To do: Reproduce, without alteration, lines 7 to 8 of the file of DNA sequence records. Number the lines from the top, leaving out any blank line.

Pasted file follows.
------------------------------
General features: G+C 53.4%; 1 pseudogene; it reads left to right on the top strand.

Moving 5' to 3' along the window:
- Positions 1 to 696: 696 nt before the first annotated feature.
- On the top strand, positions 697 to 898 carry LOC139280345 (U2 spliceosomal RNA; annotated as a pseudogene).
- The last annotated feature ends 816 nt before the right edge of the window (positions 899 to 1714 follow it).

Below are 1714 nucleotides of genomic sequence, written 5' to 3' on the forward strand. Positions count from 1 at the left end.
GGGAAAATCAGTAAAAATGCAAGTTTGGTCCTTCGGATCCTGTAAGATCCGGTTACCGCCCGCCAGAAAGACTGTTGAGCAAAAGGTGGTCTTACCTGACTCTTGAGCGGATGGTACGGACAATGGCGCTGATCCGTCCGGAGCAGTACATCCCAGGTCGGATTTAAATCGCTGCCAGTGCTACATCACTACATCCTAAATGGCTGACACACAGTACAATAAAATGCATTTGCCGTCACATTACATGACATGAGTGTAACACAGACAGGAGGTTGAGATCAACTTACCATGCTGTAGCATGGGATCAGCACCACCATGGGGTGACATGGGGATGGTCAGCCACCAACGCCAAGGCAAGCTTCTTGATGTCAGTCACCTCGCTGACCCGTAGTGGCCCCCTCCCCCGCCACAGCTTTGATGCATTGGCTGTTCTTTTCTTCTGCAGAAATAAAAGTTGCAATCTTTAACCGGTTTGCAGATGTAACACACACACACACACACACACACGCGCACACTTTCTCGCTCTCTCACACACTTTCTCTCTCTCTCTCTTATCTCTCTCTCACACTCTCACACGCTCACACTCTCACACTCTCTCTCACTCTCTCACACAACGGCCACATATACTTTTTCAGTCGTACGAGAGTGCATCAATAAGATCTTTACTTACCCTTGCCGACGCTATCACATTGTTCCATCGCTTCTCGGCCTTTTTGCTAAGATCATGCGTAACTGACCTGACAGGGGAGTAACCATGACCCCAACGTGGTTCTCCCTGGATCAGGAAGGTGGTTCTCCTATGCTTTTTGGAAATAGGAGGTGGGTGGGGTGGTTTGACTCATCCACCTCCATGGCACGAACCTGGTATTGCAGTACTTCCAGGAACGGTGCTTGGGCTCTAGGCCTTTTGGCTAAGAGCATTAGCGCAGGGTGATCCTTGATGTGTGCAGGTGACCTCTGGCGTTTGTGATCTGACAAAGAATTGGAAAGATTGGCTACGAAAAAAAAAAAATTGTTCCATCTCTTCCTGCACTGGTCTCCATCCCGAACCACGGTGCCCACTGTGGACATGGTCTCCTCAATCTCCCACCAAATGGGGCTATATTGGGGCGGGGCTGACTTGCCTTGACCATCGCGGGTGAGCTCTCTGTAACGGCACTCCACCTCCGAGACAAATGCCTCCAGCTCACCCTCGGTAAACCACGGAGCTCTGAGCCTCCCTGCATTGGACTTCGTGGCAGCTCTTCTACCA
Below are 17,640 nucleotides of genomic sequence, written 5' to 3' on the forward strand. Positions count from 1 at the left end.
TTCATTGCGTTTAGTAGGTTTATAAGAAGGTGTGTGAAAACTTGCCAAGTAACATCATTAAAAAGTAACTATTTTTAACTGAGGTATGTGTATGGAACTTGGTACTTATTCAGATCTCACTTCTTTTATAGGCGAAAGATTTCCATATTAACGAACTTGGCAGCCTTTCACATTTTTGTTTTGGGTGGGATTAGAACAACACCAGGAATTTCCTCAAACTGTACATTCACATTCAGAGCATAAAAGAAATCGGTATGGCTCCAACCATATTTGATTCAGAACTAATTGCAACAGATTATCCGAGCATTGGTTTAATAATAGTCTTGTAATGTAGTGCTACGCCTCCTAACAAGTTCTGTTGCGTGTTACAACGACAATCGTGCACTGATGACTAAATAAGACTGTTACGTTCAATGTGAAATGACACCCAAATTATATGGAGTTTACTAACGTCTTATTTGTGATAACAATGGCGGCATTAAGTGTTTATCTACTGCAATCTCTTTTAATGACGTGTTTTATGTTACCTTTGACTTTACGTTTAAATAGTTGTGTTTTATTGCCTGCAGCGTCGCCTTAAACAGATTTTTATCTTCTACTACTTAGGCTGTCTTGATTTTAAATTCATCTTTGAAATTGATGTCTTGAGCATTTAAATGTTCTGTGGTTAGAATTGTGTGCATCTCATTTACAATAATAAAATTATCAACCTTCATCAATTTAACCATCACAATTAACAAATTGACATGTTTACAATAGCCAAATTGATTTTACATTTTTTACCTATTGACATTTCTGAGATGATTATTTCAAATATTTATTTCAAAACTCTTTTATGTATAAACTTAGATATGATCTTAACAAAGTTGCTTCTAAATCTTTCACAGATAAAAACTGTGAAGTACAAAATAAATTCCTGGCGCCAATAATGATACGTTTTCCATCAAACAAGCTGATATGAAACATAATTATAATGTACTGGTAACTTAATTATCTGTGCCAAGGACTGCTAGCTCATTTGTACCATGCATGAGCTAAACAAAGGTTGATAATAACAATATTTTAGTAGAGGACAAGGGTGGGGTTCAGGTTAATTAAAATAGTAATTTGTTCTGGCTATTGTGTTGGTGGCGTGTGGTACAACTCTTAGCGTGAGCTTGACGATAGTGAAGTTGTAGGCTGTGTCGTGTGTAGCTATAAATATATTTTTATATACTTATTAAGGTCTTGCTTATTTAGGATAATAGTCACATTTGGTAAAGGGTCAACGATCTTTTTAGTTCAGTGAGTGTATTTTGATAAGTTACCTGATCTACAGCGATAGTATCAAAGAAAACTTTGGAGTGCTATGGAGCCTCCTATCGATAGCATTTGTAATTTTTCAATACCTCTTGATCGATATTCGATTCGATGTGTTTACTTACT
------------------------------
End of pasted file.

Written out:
GGGAAAATCAGTAAAAATGCAAGTTTGGTCCTTCGGATCCTGTAAGATCCGGTTACCGCCCGCCAGAAAGACTGTTGAGCAAAAGGTGGTCTTACCTGACTCTTGAGCGGATGGTACGGACAATGGCGCTGATCCGTCCGGAGCAGTACATCCCAGGTCGGATTTAAATCGCTGCCAGTGCTACATCACTACATCCTAAATGGCTGACACACAGTACAATAAAATGCATTTGCCGTCACATTACATGACATGAGTGTAACACAGACAGGAGGTTGAGATCAACTTACCATGCTGTAGCATGGGATCAGCACCACCATGGGGTGACATGGGGATGGTCAGCCACCAACGCCAAGGCAAGCTTCTTGATGTCAGTCACCTCGCTGACCCGTAGTGGCCCCCTCCCCCGCCACAGCTTTGATGCATTGGCTGTTCTTTTCTTCTGCAGAAATAAAAGTTGCAATCTTTAACCGGTTTGCAGATGTAACACACACACACACACACACACACGCGCACACTTTCTCGCTCTCTCACACACTTTCTCTCTCTCTCTCTTATCTCTCTCTCACACTCTCACACGCTCACACTCTCACACTCTCTCTCACTCTCTCACACAACGGCCACATATACTTTTTCAGTCGTACGAGAGTGCATCAATAAGATCTTTACTTACCCTTGCCGACGCTATCACATTGTTCCATCGCTTCTCGGCCTTTTTGCTAAGATCATGCGTAACTGACCTGACAGGGGAGTAACCATGACCCCAACGTGGTTCTCCCTGGATCAGGAAGGTGGTTCTCCTATGCTTTTTGGAAATAGGAGGTGGGTGGGGTGGTTTGACTCATCCACCTCCATGGCACGAACCTGGTATTGCAGTACTTCCAGGAACGGTGCTTGGGCTCTAGGCCTTTTGGCTAAGAGCATTAGCGCAGGGTGATCCTTGATGTGTGCAGGTGACCTCTGGCGTTTGTGATCTGACAAAGAATTGGAAAGATTGGCTACGAAAAAAAAAAAATTGTTCCATCTCTTCCTGCACTGGTCTCCATCCCGAACCACGGTGCCCACTGTGGACATGGTCTCCTCAATCTCCCACCAAATGGGGCTATATTGGGGCGGGGCTGACTTGCCTTGACCATCGCGGGTGAGCTCTCTGTAACGGCACTCCACCTCCGAGACAAATGCCTCCAGCTCACCCTCGGTAAACCACGGAGCTCTGAGCCTCCCTGCATTGGACTTCGTGGCAGCTCTTCTACCA
Below are 17,640 nucleotides of genomic sequence, written 5' to 3' on the forward strand. Positions count from 1 at the left end.